Sunday lunch: pasta with broccolo romanesco and salsiccia


Weekends in Accra can be very busy, or very long. I find it very quiet when my husband is not here, but have gotten back into reading and knitting (oh, so exciting). And cooking, of course. Cooking for myself is something I know I should embrace with more gusto, but it is much more fun to cook for others. Fortunately there are friends who are great company and who like to eat, so here is a recent Sunday lunch. I’d brought down a broccolo romanesco, that beautiful vegetable. How to best enjoy it?

Pasta with broccolo romanesco and salsiccia

One head of broccolo romanesco, about the same weight as your dry pasta
3 cloves garlic
splash of olive oil
4 Italian pork sausages
pinch of chilli flakes
splash of white wine
500 grammes short pasta of your choice
grated parmesan or grana padano

Wash the broccolo romanesco, and cut it into florets. I took off the coarsest part of the core, and tossed the rest in. Boil them in salted water until tender, 8 minutes or so depending on the size of the pieces. You’ll want it quite tender. Take the broccolo out and keep it aside, but SAVE the hot broccolo water, as you will boil the pasta in it.

In the meantime, heat the olive oil in a frying pan and gently fry the garlic. Squeeze the sausage meat from its casings and fry it with the garlic until cooked through and crumbly.  Add a splash of white wine, and a pinch of peperoncino (chilli flakes). Add the broccolo and gently mash the bigger pieces, so they almost become sauce, it should be moist. You can prepare this in advance and then go have a glass of white and some antipasto. Accra has been lovely and cool (26C, so we sat outside).

When about ten minutes away from eating : bring the broccolo water to the boil again (yes, it will be green)  and tip the pasta in, with a little more salt. Cook the pasta to al dente and keep a cup or so of the starchy pasta water aside when draining it. That will go in with the salsiccia and broccolo when it is tossed with the pasta, to loosen it a bit. Salt and pepper to taste. Add grated cheese generously and enjoy!


Note: you can definitely make this without the salsiccia, just with the broccolo and grated cheese. Very nice with, though. I’m down to eating meat 1-2 times a month here, so it needs to be good. This pasta served for with two small leftover boxes  for me. I’d made a pizza with broccolo romanesco and salsiccia in the past, also very nice. The grana padano block of cheese lives in the freezer, and is very easy to grate even when frozen.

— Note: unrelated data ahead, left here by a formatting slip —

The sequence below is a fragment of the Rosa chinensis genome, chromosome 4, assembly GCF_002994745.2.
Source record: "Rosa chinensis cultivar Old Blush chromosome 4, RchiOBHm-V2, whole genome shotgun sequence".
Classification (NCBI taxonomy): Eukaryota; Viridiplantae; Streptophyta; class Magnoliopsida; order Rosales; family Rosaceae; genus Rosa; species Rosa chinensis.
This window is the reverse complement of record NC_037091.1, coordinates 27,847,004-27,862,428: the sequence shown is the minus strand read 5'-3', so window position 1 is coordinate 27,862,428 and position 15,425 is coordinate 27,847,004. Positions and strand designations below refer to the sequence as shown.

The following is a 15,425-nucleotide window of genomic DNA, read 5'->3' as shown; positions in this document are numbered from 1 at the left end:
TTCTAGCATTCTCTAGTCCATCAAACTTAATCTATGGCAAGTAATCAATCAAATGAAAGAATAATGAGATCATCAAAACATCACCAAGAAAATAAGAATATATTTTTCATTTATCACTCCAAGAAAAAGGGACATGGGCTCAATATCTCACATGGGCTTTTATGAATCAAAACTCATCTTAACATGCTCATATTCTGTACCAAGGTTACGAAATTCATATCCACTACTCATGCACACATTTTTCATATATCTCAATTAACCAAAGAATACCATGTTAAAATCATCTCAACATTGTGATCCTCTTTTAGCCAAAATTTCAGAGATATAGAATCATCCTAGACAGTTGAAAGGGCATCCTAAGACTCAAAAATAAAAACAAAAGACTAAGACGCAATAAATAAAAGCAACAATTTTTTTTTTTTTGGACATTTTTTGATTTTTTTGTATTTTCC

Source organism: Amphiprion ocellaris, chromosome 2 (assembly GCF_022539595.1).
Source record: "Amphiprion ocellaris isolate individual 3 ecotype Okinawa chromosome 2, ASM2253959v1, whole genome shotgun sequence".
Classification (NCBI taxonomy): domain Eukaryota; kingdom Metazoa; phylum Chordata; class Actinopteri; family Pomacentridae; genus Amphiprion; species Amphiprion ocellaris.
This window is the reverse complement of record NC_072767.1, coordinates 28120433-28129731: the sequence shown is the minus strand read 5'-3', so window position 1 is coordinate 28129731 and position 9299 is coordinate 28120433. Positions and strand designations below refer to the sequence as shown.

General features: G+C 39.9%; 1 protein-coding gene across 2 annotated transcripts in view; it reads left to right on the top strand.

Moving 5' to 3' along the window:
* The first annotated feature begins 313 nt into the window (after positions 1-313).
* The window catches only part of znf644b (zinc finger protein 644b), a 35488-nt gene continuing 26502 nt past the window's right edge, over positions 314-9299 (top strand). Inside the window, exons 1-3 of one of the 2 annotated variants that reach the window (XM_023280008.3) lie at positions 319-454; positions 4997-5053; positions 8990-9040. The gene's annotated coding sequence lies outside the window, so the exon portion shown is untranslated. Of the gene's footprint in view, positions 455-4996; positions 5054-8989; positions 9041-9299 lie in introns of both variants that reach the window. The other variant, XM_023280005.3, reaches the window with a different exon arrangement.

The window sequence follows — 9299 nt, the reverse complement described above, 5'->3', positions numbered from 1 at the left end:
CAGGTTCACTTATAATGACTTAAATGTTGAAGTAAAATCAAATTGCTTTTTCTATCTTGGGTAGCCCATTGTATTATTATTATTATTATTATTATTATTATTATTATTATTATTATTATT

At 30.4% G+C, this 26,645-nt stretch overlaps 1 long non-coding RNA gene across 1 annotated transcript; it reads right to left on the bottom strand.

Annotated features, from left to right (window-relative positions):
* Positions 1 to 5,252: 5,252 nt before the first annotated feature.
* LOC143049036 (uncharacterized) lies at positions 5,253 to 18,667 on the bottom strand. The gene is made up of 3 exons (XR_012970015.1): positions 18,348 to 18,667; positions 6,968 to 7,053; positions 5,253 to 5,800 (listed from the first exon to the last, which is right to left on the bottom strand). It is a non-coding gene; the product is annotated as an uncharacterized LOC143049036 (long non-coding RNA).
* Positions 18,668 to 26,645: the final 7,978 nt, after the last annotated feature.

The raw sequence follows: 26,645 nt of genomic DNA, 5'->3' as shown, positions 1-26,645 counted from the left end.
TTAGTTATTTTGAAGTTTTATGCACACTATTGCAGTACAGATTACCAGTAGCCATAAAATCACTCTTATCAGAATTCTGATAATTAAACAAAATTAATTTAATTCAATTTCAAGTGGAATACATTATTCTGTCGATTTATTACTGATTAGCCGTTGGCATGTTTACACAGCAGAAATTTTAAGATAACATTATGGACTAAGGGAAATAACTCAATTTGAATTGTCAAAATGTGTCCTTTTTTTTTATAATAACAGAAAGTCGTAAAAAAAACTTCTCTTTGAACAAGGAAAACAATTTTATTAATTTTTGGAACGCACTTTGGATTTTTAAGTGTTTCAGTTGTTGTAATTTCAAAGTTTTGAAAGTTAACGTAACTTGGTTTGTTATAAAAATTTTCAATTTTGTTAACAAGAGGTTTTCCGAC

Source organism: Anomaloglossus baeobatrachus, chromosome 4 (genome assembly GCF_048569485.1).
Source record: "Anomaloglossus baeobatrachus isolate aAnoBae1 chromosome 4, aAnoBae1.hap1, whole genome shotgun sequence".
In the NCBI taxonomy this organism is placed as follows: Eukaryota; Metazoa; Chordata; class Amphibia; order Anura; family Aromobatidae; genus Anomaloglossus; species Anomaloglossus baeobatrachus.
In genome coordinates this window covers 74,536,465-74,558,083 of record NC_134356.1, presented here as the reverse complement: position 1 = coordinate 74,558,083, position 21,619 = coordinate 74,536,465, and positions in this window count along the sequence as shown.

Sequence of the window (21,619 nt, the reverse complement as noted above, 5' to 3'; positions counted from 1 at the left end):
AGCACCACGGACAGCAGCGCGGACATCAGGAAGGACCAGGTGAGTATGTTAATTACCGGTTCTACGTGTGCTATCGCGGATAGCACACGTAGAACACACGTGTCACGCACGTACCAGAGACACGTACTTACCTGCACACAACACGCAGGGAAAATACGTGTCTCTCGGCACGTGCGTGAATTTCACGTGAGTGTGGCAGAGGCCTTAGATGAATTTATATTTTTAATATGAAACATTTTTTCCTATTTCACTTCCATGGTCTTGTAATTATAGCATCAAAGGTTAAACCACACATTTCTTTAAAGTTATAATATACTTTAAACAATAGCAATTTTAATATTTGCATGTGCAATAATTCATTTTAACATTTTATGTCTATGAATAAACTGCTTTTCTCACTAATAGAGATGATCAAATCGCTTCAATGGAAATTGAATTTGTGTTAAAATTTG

It was an excellent afternoon: South African white wine, Roman salami, fresh flatbreads and ricotta di capra con tartufo, then this pasta and grilled radicchio, and a plum/peach cake with ricotta. And good conversation, of course. It was nice to share the bounty after traveling. Now I’ll be debating what I can cook with more locally sourced materials. Availability of Ghana-grown vegetables is getting much better, so I am thinking of a rotolo stuffed pasta dish with greens and tomatoes. Maybe for the next lunch?


PS why would someone bring pasta from Italy? Because it is expensive here! 9.99 cedi for Barilla is not bad (1.8 euro, 2.1 USD). However, I haven’t bought Barilla pasta since their chairman’s homophobic remarks in 2013. Apparently that has since improved, so I may reconsider to see how it compares to the West African Tasty Tom pasta. I’ve seen a few recipe for jollof spaghetti here (Nigerian) and here (Ghanaian – with canned beef, urrrgh) so that will be a future dish to try.

2 thoughts on “Sunday lunch: pasta with broccolo romanesco and salsiccia

  1. I love this pasta when I can find a broccolo. They are seldom seen here in our small town. A local grocer ordered some for me and he had to take a case of 12. I bought two and someone else bought two. He had to toss out the rest as they went bad. Guess he won’t be doing me that favor again!

    I make it with orecchiette as they do in Abbruzzo. I am surprised you found a broccolo in August as Inthought they didn’t appear in markets until September.

Leave a comment

Fill in your details below or click an icon to log in: Logo

You are commenting using your account. Log Out /  Change )

Google photo

You are commenting using your Google account. Log Out /  Change )

Twitter picture

You are commenting using your Twitter account. Log Out /  Change )

Facebook photo

You are commenting using your Facebook account. Log Out /  Change )

Connecting to %s